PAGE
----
Recognizing the Armenian Genocide is the first step to stop the cycle of war

In memory of the 2020 Nagorno-Karabakh War, a CSUN student shares her family’s story to highlight the effects of intergenerational trauma caused by the Armenian Genocide.



Ofelya’s great grandmother Hayastan (left of first row) and great grandfather Vagharshak (right of first row), along with her grandfather Albert (boy in the back row holding the dog).

Jane Partizpanyan, Contributor

Ofelya Hunanyan, a CSUN student and immigrant, shares the story of her family’s survival during the Armenian Genocide in order to commemorate the one year anniversary of the 2020 Nagorno-Karabakh war.

Many Armenians believed the recent war to be a continuation of the Armenian Genocide, as thousands of indeginous Armenians were marched out of their homeland by Turkish-backed Azerbaijani forces.

In order to understand the current climate in the region, one must understand its past.

As an Armenian immigrant from the city of Gyumri, Hunanyan knows firsthand the effects of intergenerational trauma and the importance of worldwide recognition of the Armenian Genocide, in which her family experienced deep tragedy and loss.

“The story I’m going to tell is from my dad’s side, it’s his grandma’s story. During the genocide she was a 17 or 18-year-old girl. My great-grandmother’s name was Hayastan. This was in 1918 when the genocide was still happening,” Hunanyan said.

Hayastan was confronted by a group of Turkish men, who forced her and other women to remove their clothing and dance. Around 40 women were killed. Some were kidnapped and others, in a fit of desperation, killed themselves hoping to escape imminent death and torture.

Hayastan was one of the women who was taken. While women around her were being killed and raped, she remained unharmed. When the head Pasha, a high-ranking Ottoman government official, saw her, he broke down in tears.

“When he saw my great-grandmother, he said, ‘I’m not going to hurt you because you look like my sister.’ He started crying and that’s how my great grandmother survived. He told a Turkish soldier to take her and cross the border to Armenia,” Hunanyan said.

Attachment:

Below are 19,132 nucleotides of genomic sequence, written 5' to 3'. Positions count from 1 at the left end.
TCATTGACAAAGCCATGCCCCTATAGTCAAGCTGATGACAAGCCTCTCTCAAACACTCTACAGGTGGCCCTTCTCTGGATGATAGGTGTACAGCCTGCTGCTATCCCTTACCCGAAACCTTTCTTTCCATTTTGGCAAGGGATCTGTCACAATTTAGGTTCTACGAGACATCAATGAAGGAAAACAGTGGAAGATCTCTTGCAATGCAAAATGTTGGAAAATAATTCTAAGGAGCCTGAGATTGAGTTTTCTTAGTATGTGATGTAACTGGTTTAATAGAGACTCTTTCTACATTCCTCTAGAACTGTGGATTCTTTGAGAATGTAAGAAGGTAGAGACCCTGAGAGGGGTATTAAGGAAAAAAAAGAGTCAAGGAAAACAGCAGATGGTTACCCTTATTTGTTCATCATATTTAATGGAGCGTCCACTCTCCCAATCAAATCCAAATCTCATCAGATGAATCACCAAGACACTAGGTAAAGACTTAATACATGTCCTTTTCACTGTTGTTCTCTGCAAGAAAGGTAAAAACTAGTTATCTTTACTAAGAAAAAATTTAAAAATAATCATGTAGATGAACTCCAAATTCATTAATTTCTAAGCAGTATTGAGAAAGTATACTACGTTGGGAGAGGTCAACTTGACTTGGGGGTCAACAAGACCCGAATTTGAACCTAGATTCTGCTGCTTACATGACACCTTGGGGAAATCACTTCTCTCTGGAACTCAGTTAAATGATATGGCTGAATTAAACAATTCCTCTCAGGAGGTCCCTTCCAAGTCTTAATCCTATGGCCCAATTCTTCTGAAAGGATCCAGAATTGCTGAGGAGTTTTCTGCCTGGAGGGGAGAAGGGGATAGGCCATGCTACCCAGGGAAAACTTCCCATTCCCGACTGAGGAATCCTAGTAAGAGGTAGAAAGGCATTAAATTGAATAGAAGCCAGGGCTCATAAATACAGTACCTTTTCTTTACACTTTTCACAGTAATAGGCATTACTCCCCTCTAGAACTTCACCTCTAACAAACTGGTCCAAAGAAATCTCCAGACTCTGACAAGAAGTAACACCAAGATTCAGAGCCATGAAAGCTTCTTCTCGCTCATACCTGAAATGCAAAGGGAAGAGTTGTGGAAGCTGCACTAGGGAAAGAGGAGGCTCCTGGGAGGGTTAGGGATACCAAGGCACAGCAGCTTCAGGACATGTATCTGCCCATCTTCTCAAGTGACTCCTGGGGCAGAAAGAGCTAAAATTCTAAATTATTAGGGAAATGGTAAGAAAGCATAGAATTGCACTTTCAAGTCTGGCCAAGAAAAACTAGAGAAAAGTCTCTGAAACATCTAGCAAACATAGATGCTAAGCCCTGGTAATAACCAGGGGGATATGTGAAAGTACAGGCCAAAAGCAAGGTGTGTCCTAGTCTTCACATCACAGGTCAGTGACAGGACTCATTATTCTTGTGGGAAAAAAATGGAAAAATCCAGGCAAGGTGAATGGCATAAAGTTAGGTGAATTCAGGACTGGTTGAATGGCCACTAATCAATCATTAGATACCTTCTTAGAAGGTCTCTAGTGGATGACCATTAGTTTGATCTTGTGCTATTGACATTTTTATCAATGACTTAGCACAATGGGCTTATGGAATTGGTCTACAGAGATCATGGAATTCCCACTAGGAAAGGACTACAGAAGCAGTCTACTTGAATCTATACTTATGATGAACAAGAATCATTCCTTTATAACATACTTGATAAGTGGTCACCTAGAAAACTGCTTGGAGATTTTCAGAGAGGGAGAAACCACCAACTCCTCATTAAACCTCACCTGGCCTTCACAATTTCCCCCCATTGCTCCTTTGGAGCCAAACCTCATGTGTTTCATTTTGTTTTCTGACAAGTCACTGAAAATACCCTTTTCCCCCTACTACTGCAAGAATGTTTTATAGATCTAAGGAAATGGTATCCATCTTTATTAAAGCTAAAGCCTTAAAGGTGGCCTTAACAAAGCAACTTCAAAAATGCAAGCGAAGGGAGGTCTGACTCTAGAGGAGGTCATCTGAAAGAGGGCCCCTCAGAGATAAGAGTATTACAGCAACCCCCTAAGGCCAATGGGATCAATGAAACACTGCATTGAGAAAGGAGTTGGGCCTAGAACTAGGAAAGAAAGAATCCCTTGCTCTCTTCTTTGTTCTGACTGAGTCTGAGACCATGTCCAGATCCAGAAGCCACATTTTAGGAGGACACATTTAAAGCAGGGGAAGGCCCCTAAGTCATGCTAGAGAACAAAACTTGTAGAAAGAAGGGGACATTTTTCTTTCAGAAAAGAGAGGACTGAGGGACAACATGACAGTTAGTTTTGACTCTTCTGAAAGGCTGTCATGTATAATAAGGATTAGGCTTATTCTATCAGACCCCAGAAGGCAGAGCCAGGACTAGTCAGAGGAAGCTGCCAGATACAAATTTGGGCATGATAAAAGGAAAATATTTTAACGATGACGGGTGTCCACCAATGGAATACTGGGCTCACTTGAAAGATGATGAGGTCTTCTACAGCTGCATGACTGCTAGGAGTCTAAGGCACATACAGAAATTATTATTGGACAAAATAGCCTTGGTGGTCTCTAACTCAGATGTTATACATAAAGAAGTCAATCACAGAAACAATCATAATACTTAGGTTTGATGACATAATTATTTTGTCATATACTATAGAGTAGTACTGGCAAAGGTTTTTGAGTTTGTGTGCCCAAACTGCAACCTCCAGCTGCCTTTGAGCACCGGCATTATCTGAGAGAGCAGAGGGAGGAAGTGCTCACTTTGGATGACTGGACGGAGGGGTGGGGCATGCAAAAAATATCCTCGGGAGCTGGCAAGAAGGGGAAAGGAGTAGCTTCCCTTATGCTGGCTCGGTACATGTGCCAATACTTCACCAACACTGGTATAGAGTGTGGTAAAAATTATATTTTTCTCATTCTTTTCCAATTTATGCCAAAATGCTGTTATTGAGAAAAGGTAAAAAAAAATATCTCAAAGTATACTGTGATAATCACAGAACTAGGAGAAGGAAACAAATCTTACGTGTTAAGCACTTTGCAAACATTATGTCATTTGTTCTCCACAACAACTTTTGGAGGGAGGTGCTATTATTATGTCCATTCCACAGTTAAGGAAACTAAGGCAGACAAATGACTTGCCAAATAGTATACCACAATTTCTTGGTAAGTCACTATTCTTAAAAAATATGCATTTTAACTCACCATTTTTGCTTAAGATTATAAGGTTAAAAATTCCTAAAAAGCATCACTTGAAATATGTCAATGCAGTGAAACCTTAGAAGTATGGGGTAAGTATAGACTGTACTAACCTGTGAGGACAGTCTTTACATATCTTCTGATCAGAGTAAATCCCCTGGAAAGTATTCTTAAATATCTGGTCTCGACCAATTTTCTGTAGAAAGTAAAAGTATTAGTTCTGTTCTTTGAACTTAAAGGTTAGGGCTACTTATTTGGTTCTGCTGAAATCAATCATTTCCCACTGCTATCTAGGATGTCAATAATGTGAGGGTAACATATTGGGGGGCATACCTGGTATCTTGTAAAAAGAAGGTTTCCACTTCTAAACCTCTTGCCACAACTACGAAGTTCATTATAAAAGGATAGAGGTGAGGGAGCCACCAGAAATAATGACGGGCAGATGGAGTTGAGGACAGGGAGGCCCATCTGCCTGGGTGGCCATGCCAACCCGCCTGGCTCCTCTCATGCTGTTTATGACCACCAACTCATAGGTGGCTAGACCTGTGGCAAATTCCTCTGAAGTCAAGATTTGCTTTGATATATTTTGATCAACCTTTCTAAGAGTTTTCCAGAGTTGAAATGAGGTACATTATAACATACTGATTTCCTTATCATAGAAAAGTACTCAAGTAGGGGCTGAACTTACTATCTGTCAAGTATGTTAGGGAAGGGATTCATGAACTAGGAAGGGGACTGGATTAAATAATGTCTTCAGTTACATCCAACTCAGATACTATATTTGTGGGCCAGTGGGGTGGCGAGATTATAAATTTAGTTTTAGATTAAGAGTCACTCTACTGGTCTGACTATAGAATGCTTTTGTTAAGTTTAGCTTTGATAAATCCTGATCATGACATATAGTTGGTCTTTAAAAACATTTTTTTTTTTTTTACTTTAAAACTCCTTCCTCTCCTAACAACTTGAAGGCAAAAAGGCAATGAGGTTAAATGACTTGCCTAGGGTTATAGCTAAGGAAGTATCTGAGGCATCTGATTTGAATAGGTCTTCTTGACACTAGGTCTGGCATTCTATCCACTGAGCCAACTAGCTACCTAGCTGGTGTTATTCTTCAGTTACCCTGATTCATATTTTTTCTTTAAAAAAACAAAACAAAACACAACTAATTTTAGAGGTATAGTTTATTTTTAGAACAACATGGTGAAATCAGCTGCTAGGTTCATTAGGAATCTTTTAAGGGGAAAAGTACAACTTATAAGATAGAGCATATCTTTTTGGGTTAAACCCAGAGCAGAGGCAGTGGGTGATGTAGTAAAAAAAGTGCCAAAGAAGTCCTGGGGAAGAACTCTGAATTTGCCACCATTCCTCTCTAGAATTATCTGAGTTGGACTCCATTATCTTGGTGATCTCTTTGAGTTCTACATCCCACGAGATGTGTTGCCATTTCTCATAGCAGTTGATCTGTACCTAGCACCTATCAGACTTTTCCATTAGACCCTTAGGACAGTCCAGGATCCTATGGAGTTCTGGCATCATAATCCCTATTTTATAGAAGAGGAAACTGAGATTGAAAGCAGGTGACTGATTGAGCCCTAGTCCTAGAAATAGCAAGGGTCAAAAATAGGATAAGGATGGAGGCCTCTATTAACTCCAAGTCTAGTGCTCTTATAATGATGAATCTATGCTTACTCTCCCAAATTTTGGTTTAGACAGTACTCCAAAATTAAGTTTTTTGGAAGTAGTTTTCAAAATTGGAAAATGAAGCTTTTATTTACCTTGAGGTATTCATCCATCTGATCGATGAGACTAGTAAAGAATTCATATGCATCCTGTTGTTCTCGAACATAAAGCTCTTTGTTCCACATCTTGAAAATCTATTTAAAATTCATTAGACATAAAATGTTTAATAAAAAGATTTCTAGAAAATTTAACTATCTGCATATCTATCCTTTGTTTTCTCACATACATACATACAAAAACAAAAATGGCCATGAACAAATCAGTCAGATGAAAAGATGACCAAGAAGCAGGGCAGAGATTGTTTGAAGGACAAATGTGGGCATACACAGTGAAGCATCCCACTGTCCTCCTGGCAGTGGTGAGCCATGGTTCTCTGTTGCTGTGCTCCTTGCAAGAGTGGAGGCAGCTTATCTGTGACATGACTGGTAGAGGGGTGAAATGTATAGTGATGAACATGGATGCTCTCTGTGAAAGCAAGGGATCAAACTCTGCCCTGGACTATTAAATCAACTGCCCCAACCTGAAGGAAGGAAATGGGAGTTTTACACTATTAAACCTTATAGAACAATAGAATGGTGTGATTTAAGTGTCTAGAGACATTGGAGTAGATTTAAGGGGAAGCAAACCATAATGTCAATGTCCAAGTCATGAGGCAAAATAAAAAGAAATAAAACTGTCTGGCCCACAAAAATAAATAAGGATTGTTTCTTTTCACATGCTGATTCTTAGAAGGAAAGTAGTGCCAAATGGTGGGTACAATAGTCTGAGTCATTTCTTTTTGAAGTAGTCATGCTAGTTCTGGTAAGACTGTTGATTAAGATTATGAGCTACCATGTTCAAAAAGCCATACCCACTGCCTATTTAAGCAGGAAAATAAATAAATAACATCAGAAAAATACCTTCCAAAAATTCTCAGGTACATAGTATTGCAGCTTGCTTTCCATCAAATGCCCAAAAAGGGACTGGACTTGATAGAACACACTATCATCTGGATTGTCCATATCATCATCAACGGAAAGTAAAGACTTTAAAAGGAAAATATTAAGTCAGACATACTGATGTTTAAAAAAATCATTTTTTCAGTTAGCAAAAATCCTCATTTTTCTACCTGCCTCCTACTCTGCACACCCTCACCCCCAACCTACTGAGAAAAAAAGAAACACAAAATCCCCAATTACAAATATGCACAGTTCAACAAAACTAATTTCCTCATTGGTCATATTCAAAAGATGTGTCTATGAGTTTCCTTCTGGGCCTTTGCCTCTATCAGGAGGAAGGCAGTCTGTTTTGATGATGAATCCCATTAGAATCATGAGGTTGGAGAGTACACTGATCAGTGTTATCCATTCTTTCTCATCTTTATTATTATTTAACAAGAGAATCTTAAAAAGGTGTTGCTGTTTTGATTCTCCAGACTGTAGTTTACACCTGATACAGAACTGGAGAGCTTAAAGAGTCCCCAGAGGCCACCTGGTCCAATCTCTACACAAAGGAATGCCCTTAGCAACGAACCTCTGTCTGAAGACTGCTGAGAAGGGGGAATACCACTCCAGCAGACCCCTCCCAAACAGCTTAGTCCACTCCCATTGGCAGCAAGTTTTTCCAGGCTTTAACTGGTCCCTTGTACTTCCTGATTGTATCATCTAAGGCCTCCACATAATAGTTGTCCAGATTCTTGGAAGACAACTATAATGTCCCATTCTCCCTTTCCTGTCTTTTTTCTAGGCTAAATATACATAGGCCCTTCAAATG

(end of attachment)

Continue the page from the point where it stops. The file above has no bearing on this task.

Hayastan was terrified to share her story with her husband, fearing that he would reject her. She reunited with her uncle for a few days until she worked up the courage to see her husband, who accepted her story and embraced her with open arms. Sadly, Hayastan’s father was killed by Turkish soldiers.

“Every year during the anniversary of the genocide, my family always gets together and shares their stories with each other of how their relatives survived the genocide,” Hunanyan said. “Every year when I was in Armenia, we would go to the Armenian Genocide memorial statue with flowers. It’s important for us to respect the lives lost and to remember them.”

The genocide has left a massive void in Hunanyan’s family. She has family members scattered all over the world whom she has never met and likely never will. Her family has forever been torn apart.

“For sure I can say that complete healing can not happen. [My grandparents] still have not fully recovered from everything that happened to their parents. Even all of the Armenians today in the diaspora, they are not healed. They left their homes and became immigrants in foreign countries and saw different lives. Armenian families are not completely together,” Hunanyan said.

For Hunanyan, speaking of her family’s survival, and remembering others in her country who lost their lives, means that their memory won’t ever be forgotten. Recognizing the generational impact of the genocide is something she hopes everyone can realize.

“My grandfather and his children were affected psychologically and financially by the genocide. They lived in fear after the genocide and they had to work really hard to be able to live a good life,” she said.

President Joe Biden’s recognition of the Armenian Genocide on April 24, 2021 took Armenians one step forward to justice, as real change stems from acknowledging the past. But there is still much work to be done. Armenians hope that one day Turkey will recognize the role their ancestors played during the Armenian Genocide.

Although the recognition by the United States set an important example for other countries to follow, Armenians will never get real justice until their perpetrators choose to make peace with them. The 2020 Nagorno-Karabakh war is proof that history will repeat itself if change is not made.

“Hopefully one day [Turkey] will recognize the Armenian Genocide,” Hunanyan said. “For me that will mean that there is still justice in this world. That the guilty will be punished and that one day we will be able to see our old land. I feel like our generation will live to see that day.”